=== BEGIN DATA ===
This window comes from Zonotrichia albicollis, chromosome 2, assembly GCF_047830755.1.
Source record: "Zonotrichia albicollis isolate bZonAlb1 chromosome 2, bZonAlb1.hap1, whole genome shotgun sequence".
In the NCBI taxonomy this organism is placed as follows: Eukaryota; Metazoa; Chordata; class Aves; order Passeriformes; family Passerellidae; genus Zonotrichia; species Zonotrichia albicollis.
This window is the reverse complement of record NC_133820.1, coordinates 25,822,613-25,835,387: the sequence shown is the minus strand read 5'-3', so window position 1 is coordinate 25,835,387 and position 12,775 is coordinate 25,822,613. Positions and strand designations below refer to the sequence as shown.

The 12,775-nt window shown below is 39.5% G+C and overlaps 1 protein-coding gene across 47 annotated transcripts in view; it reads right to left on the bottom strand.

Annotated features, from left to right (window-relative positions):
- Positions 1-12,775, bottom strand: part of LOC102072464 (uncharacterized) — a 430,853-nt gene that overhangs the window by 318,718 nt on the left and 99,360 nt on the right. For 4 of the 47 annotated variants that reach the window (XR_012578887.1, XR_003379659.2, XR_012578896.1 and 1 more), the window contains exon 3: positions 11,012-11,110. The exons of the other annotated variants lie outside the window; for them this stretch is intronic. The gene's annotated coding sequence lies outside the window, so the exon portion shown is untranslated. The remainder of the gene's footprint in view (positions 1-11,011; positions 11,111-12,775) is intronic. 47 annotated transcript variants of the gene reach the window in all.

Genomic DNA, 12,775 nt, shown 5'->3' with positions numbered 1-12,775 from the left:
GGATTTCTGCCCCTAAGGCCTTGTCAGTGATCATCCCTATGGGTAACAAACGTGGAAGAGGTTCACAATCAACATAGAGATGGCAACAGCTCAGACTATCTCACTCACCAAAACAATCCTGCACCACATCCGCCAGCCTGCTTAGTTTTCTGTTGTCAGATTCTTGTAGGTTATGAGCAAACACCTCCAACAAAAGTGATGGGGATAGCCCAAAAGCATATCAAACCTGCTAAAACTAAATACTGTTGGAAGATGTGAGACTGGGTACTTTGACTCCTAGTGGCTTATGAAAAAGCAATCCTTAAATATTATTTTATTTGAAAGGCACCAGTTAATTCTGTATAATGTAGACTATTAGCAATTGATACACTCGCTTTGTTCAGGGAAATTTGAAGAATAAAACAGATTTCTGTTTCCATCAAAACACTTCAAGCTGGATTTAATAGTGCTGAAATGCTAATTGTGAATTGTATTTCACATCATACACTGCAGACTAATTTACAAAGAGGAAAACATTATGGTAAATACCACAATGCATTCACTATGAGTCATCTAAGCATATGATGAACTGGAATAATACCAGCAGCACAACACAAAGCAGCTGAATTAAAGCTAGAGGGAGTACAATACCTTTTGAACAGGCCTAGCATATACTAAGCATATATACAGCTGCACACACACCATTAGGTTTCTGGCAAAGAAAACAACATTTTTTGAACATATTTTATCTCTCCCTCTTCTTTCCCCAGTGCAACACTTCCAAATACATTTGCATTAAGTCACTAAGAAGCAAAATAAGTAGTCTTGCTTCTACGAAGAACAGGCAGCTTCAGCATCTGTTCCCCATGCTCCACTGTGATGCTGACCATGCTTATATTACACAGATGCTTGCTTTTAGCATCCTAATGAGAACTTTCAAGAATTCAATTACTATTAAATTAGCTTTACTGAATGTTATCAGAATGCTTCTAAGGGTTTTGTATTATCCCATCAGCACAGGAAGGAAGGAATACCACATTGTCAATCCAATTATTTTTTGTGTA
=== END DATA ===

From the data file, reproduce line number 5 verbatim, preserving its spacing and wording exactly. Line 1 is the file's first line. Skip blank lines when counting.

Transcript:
The 12,775-nt window shown below is 39.5% G+C and overlaps 1 protein-coding gene across 47 annotated transcripts in view; it reads right to left on the bottom strand.